Telly industry — a mixed bag of opinions
TV actors speak about the evolution of the medium and current affairstv Updated: Dec 06, 2010 16:11 IST
Navneet Nishan —Tara from the 90s show of the same name — says television has drastically changed over the years. “It was more unstructured, but we made so much out of such less resources,” she says.
Karan Grover of Yahan Main Ghar Ghar Kheli echoes the sentiment. “We are pumping in more money and shooting on a grander scale, but creative bankruptcy is seeping in,” he laments. Grover attributes this to producers’ tendency to borrow from films and other shows. “The audience seems happy watching the same stuff packaged differently every time,” he says. But Ratan Rajput of Agle Janam Mohe Bitiya Hi Kijo sees the industry as a dynamic, experimental medium. “When ‘saas-bahu’ problems were considered big, they inspired many shows. Then we spoke about social problems in rural areas,” she says.
“The premise of TV has changed,” asserts Niki Aneja Walia of Andaaz and Astitva...Ek Prem Kahani. She points to the start of Zee TV, which is celebrating 18 years on air. “The focus before was on a forward-thinking woman. Then it shifted towards the ideal household woman, and slowly she became a ‘bechari’. It’s really sad.”
Walia claims that current shows set in villages are nowhere close to the real India. She says, “85 per cent of women today are working, but even the other 15 per cent are educated. They may be housewives, but they know how to surf the Internet and manage their accounts.” She recalls a scene from an ongoing daily, where a woman poisons her mother-in-law. “Who does that anymore? Today, issues are confronted. If they can’t be solved, the woman and her husband will move to another house,” she reasons.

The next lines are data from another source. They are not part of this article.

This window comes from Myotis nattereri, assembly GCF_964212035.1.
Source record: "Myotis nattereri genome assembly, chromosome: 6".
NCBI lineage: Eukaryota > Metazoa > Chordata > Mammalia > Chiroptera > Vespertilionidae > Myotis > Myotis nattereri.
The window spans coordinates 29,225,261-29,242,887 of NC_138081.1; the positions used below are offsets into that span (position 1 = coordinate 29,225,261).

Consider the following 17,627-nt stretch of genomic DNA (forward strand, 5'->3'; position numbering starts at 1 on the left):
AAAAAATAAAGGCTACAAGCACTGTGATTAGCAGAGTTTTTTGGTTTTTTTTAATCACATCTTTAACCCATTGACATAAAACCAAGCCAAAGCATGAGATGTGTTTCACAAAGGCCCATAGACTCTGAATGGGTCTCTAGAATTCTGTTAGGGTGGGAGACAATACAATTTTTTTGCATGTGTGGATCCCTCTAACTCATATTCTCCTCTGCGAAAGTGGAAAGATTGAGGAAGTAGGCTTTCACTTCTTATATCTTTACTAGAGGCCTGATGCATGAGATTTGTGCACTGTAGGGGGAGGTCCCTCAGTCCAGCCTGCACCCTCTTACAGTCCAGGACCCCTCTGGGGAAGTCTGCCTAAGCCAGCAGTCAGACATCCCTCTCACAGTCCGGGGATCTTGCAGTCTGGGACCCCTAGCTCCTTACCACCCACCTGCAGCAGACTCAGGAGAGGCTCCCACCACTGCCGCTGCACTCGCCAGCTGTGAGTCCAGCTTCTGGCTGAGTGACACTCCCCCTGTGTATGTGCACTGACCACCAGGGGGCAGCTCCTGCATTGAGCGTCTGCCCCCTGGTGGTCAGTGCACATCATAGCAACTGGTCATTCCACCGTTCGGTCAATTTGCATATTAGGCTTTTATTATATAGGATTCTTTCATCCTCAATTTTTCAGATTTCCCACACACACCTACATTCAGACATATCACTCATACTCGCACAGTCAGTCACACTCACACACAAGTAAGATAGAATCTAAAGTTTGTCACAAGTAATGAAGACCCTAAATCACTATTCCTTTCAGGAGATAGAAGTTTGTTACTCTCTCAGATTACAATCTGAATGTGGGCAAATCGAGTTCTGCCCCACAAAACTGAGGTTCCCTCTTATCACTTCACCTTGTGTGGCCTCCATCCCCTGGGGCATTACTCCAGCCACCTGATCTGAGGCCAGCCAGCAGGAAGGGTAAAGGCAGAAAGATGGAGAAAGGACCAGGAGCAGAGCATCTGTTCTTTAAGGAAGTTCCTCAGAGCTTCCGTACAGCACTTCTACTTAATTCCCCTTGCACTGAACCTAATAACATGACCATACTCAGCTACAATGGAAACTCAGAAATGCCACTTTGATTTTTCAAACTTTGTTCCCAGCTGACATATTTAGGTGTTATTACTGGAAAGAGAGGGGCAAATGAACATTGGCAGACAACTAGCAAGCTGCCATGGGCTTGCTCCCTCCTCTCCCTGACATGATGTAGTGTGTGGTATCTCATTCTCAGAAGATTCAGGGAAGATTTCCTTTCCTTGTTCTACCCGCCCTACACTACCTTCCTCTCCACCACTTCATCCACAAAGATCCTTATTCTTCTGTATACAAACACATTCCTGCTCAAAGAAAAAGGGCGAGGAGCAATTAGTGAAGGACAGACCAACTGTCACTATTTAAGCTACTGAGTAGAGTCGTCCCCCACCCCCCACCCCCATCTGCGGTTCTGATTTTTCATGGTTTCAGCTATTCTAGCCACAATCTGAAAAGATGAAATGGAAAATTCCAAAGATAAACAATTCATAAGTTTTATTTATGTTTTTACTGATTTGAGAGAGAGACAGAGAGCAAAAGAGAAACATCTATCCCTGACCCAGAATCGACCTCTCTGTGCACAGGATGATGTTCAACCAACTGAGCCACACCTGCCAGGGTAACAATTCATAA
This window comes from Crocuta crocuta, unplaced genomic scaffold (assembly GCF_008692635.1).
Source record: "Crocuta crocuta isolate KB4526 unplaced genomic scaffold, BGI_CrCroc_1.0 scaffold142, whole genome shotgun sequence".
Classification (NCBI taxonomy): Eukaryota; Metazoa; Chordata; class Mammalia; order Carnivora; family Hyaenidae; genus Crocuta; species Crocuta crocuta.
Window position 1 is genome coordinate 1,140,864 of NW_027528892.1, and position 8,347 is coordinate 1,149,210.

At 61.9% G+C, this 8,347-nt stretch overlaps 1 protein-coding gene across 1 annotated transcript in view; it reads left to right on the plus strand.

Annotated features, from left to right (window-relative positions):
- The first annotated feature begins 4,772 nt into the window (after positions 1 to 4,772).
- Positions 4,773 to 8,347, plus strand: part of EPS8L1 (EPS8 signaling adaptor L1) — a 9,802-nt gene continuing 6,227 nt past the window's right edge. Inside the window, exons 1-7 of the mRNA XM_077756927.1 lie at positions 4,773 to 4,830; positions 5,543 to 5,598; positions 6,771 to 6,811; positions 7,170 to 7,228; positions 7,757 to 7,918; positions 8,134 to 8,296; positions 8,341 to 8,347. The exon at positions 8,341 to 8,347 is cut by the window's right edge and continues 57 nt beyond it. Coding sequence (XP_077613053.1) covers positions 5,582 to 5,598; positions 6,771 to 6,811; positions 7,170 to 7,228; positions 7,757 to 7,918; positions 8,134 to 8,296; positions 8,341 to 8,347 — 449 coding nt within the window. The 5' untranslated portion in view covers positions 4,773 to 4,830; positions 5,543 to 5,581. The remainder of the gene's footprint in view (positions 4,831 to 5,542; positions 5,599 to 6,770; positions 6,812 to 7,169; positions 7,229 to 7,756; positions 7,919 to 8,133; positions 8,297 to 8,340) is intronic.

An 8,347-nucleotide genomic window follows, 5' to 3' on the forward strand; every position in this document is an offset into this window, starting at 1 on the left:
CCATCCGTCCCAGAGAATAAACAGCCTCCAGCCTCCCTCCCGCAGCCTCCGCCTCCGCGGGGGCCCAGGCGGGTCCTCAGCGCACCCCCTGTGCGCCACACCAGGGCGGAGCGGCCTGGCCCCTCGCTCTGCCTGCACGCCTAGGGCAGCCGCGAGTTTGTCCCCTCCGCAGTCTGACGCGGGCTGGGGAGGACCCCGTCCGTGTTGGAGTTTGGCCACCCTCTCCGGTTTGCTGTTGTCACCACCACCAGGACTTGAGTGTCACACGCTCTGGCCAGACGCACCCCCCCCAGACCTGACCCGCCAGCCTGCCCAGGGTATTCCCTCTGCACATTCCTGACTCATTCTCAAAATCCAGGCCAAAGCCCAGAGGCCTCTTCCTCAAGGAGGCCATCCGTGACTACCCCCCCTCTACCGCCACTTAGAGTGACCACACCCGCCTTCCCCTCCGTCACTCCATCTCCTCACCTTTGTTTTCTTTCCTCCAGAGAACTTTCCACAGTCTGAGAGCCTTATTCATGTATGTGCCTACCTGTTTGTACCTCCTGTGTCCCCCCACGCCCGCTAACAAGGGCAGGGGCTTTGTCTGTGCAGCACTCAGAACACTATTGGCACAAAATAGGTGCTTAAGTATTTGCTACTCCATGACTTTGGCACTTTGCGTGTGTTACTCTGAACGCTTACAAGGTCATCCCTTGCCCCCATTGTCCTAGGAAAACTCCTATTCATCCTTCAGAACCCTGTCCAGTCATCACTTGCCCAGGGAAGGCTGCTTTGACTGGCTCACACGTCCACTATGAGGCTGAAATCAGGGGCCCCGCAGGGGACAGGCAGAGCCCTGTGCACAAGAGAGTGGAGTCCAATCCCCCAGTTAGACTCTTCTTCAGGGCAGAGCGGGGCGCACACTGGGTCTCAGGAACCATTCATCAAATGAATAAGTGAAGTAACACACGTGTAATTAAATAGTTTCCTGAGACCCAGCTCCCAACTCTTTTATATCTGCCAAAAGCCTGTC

For Nishan, these shows are on air only to cater to the rural segment. “The urban viewers have all moved on to reality shows!” she says.
But reactions to reality TV are mixed. “I did Nach Baliye 3, then decided I don’t want to be judged. Besides, I don’t like the concept of creating reality,” says Grover. Rajput, though, is keen to experiment. “I prefer fiction but I’d love to try my hand at a reality show,” she says.
Walia, however, doesn’t favour this trend. She says, “Channels are avoiding repetition of cast, so these actresses have nowhere to go once their show is over. They land up in reality shows. It’s quite scary.” She aptly sums up the situation in the industry: “Today, stories are duplicating each other. No one gets to do a drama on one channel and a comedy on another at the same time. End of a serial is end of career.”